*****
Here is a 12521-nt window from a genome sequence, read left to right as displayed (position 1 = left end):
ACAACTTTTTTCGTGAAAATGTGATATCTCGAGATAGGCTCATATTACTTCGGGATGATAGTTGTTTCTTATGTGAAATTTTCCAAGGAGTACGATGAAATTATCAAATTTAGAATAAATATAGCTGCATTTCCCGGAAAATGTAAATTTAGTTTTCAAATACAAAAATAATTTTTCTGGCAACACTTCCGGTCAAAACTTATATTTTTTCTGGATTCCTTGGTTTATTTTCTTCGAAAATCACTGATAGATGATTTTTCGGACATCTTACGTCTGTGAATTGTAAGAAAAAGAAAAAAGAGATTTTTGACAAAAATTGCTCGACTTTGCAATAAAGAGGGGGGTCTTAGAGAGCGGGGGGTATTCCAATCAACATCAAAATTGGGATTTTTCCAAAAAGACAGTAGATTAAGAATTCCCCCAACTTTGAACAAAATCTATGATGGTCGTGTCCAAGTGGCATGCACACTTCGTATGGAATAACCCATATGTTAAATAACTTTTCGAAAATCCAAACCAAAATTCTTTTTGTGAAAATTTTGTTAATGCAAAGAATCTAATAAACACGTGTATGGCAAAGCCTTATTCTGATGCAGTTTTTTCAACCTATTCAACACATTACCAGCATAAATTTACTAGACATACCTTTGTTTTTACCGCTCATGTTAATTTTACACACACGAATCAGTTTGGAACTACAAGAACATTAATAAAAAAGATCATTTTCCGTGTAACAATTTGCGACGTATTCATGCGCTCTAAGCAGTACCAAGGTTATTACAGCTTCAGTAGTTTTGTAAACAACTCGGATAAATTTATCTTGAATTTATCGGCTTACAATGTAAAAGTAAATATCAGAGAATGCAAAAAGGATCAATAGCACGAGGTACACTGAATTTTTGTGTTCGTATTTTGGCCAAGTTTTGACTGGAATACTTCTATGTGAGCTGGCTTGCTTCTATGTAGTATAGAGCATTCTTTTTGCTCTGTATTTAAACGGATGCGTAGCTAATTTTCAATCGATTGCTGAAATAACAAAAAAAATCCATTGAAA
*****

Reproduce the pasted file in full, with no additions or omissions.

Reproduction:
Here is a 12521-nt window from a genome sequence, read left to right as displayed (position 1 = left end):
ACAACTTTTTTCGTGAAAATGTGATATCTCGAGATAGGCTCATATTACTTCGGGATGATAGTTGTTTCTTATGTGAAATTTTCCAAGGAGTACGATGAAATTATCAAATTTAGAATAAATATAGCTGCATTTCCCGGAAAATGTAAATTTAGTTTTCAAATACAAAAATAATTTTTCTGGCAACACTTCCGGTCAAAACTTATATTTTTTCTGGATTCCTTGGTTTATTTTCTTCGAAAATCACTGATAGATGATTTTTCGGACATCTTACGTCTGTGAATTGTAAGAAAAAGAAAAAAGAGATTTTTGACAAAAATTGCTCGACTTTGCAATAAAGAGGGGGGTCTTAGAGAGCGGGGGGTATTCCAATCAACATCAAAATTGGGATTTTTCCAAAAAGACAGTAGATTAAGAATTCCCCCAACTTTGAACAAAATCTATGATGGTCGTGTCCAAGTGGCATGCACACTTCGTATGGAATAACCCATATGTTAAATAACTTTTCGAAAATCCAAACCAAAATTCTTTTTGTGAAAATTTTGTTAATGCAAAGAATCTAATAAACACGTGTATGGCAAAGCCTTATTCTGATGCAGTTTTTTCAACCTATTCAACACATTACCAGCATAAATTTACTAGACATACCTTTGTTTTTACCGCTCATGTTAATTTTACACACACGAATCAGTTTGGAACTACAAGAACATTAATAAAAAAGATCATTTTCCGTGTAACAATTTGCGACGTATTCATGCGCTCTAAGCAGTACCAAGGTTATTACAGCTTCAGTAGTTTTGTAAACAACTCGGATAAATTTATCTTGAATTTATCGGCTTACAATGTAAAAGTAAATATCAGAGAATGCAAAAAGGATCAATAGCACGAGGTACACTGAATTTTTGTGTTCGTATTTTGGCCAAGTTTTGACTGGAATACTTCTATGTGAGCTGGCTTGCTTCTATGTAGTATAGAGCATTCTTTTTGCTCTGTATTTAAACGGATGCGTAGCTAATTTTCAATCGATTGCTGAAATAACAAAAAAAATCCATTGAAA